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7 Ways to Wipe Out Price Resistance

 

by Steve Slaunwhite

 

When you quote a writing job, ideally you want the client to get back to you with a Purchase Order in one hand and a thumbs up sign in the other.

 

But that doesn’t always happen.

 

Sometimes, when the client calls you back, or when you follow-up, she says, “Sorry, your price is too high.”

 

This puts you in a tough situation. You may have to negotiate, explain and haggle to get the job at a decent rate.

 

Now, there’s nothing wrong with negotiating. But it’s reactive. A better approach is to be proactive, and minimize or eliminate price resistance BEFORE you quote the job.

 

How do you do that? Here are a few tips:

 

1. Act confidently.

 

Imagine if a dentist says to you, “Hmm, oh, let’s see, my fee to pull your tooth is, ah, well, $400?” If you sound hesitate or unsure of yourself, especially when discussing your rates, clients will assume you are inexperienced. They’ll either not give you the job or, if they do, expect a lower rate.

 

2. Look professional.

 

Everything from your website to your business cards to the way you answer the phone should scream “I’m a professional”. If, through your marketing materials and personal presentation, you look like a professional, clients are more likely to pay you like a professional.

 

3. Establish value when you quote.

 

A quote is a powerful selling opportunity. Don’t blow it! Use your quote to establish the value of your services.

 

When I prepare a quotation, I begin by highlighting what the client is trying to accomplish, and then explain how my writing services will help to achieve that goal.

 

Next, I list, in bullet points, all the things I’m going to do on the project: study the background materials; clarify the features and benefits; develop headline concepts; organize the key messages; write the copy; handle requests for revisions promptly, etc.

 

Finally, I quote the fee.

 

This may sound like a lot. In fact, my quotations are usually a page long before the price is even mentioned. But, because I’m showing clients all that they are getting for their money, this quoting format works like a charm.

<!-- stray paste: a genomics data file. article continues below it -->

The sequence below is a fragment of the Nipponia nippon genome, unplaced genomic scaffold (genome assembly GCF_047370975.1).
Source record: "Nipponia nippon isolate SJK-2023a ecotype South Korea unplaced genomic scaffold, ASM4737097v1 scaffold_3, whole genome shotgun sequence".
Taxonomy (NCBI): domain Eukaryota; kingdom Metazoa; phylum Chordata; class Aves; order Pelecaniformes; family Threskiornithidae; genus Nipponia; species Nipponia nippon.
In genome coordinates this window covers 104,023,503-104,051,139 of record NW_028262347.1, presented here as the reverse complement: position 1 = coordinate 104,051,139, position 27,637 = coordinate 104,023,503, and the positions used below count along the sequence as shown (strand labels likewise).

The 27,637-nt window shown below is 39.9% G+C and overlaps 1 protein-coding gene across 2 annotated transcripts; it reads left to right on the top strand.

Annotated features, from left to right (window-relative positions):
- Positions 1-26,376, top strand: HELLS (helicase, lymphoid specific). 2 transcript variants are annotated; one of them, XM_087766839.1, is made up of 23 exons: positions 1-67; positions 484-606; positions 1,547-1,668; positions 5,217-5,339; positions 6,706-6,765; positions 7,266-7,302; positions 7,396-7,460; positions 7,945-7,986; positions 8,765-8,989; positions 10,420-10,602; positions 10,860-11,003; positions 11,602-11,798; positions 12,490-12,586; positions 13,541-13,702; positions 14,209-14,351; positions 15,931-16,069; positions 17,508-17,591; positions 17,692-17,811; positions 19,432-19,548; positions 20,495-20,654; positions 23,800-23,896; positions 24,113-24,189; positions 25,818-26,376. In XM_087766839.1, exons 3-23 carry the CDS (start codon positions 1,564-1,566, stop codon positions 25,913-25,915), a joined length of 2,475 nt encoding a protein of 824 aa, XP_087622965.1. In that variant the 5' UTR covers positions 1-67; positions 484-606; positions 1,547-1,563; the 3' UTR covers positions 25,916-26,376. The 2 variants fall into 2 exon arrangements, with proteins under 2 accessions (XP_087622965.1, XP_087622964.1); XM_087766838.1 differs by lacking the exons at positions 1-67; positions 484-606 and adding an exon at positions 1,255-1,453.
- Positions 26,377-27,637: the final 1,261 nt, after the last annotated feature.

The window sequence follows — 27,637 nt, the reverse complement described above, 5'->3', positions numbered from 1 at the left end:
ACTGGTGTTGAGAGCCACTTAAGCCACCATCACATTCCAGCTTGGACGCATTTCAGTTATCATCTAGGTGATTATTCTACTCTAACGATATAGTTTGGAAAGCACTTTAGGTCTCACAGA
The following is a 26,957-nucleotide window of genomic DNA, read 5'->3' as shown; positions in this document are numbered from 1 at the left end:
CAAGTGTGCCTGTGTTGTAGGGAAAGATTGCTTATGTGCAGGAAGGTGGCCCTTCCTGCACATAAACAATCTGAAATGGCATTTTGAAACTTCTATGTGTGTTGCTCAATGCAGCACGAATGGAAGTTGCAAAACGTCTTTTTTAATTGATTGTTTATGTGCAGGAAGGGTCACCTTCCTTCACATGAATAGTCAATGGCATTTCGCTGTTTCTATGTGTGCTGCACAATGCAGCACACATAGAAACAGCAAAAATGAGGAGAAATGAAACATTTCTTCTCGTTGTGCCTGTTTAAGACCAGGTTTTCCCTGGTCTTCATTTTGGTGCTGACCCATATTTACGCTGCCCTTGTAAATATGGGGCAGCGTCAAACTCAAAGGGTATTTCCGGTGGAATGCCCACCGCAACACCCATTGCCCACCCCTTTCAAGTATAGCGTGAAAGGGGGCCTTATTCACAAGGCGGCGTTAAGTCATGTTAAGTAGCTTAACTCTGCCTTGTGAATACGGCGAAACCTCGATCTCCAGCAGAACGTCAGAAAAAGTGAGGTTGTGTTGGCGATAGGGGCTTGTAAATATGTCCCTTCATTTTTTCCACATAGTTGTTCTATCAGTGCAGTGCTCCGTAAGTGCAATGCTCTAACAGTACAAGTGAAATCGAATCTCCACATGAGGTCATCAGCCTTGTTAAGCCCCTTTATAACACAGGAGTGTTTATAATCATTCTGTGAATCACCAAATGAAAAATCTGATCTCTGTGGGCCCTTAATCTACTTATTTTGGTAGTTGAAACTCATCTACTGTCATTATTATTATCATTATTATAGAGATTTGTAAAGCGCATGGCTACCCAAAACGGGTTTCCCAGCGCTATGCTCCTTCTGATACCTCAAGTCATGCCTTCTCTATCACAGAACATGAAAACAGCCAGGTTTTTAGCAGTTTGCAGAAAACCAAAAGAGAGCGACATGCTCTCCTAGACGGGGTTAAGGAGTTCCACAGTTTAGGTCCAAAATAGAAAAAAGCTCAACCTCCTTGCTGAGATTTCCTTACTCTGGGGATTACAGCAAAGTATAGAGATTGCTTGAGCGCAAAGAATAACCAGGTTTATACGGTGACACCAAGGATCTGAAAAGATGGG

4. Highlight your experience, knowledge and track record.

 

Client testimonials, project experience, how-to articles, speaking credits, awards, they all help to elevate your status as a professional -- which minimizes price resistance.

 

In fact, I often insert a credential right into my quotations. For example: “John, I’m confident I can help make your direct mail campaign a success. In fact, a package I wrote for Scott’s Directories recently won an ACE award.”

 

5. Focus on higher-paying projects.

 

You can expect less price resistance when quoting projects that generate leads or sales. After all, your copywriting is helping the client make money! That’s why direct mail, ads, email promotions and similar projects often pay well.

 

Case studies, white papers, speeches, and annual reports also pay well because most clients feel these require a higher level of expertise than, say, a product brochure.

 

6. Specialize in one or more industries.

 

Clients are more willing to pay a top professional fee to a writer who has experience in their industry.

 

Let’s say there are two writers pricing the same job for a resort hotel. The first is good, but she has limited experience in that industry. Her quote comes in at $500.

 

The second writer bills himself as a “Travel and Tourism Specialist” and quotes $750.00 . To the client, paying the second writer an extra $250 is worth it because she thinks his writing will produce better results.

 

7. Know the going rates.

 

If you quote $2,000 for a press release, and the going rate is $500-$1,000, then you’re likely to meet with a heck of a lot of resistance – no matter how good you are.

 

There is no almanac of copywriting fees in this business. But there are ways build your knowledge of typical fees for typical projects. The more you know about what clients are accustomed to paying for writing services, the more confidently you can quote jobs without the risk of pricing yourself out of the market.

 

 

:: Steve Slaunwhite is the author Pricing Your Writing Services - a guide to setting your freelance copywriting fees.


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